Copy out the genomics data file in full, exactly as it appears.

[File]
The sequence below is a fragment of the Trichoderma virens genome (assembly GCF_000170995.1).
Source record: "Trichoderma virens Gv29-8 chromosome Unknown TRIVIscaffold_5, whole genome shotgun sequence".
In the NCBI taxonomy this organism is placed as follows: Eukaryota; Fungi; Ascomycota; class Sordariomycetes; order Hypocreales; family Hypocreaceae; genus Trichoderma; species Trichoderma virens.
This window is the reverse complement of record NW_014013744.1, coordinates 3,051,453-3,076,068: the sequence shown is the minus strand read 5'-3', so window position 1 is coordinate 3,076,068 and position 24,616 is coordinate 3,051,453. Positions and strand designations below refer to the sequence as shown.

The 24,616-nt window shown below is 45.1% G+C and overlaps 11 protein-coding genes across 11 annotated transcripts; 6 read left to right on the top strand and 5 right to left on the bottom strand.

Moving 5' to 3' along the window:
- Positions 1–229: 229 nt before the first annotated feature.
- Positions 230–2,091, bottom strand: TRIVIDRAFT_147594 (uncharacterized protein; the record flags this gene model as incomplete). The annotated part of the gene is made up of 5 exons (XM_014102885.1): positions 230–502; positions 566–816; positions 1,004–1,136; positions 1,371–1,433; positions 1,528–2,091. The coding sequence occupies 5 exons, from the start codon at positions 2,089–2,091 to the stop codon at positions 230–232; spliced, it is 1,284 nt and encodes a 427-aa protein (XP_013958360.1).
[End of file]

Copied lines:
The sequence below is a fragment of the Trichoderma virens genome (assembly GCF_000170995.1).
Source record: "Trichoderma virens Gv29-8 chromosome Unknown TRIVIscaffold_5, whole genome shotgun sequence".
In the NCBI taxonomy this organism is placed as follows: Eukaryota; Fungi; Ascomycota; class Sordariomycetes; order Hypocreales; family Hypocreaceae; genus Trichoderma; species Trichoderma virens.
This window is the reverse complement of record NW_014013744.1, coordinates 3,051,453-3,076,068: the sequence shown is the minus strand read 5'-3', so window position 1 is coordinate 3,076,068 and position 24,616 is coordinate 3,051,453. Positions and strand designations below refer to the sequence as shown.

The 24,616-nt window shown below is 45.1% G+C and overlaps 11 protein-coding genes across 11 annotated transcripts; 6 read left to right on the top strand and 5 right to left on the bottom strand.

Moving 5' to 3' along the window:
- Positions 1–229: 229 nt before the first annotated feature.
- Positions 230–2,091, bottom strand: TRIVIDRAFT_147594 (uncharacterized protein; the record flags this gene model as incomplete). The annotated part of the gene is made up of 5 exons (XM_014102885.1): positions 230–502; positions 566–816; positions 1,004–1,136; positions 1,371–1,433; positions 1,528–2,091. The coding sequence occupies 5 exons, from the start codon at positions 2,089–2,091 to the stop codon at positions 230–232; spliced, it is 1,284 nt and encodes a 427-aa protein (XP_013958360.1).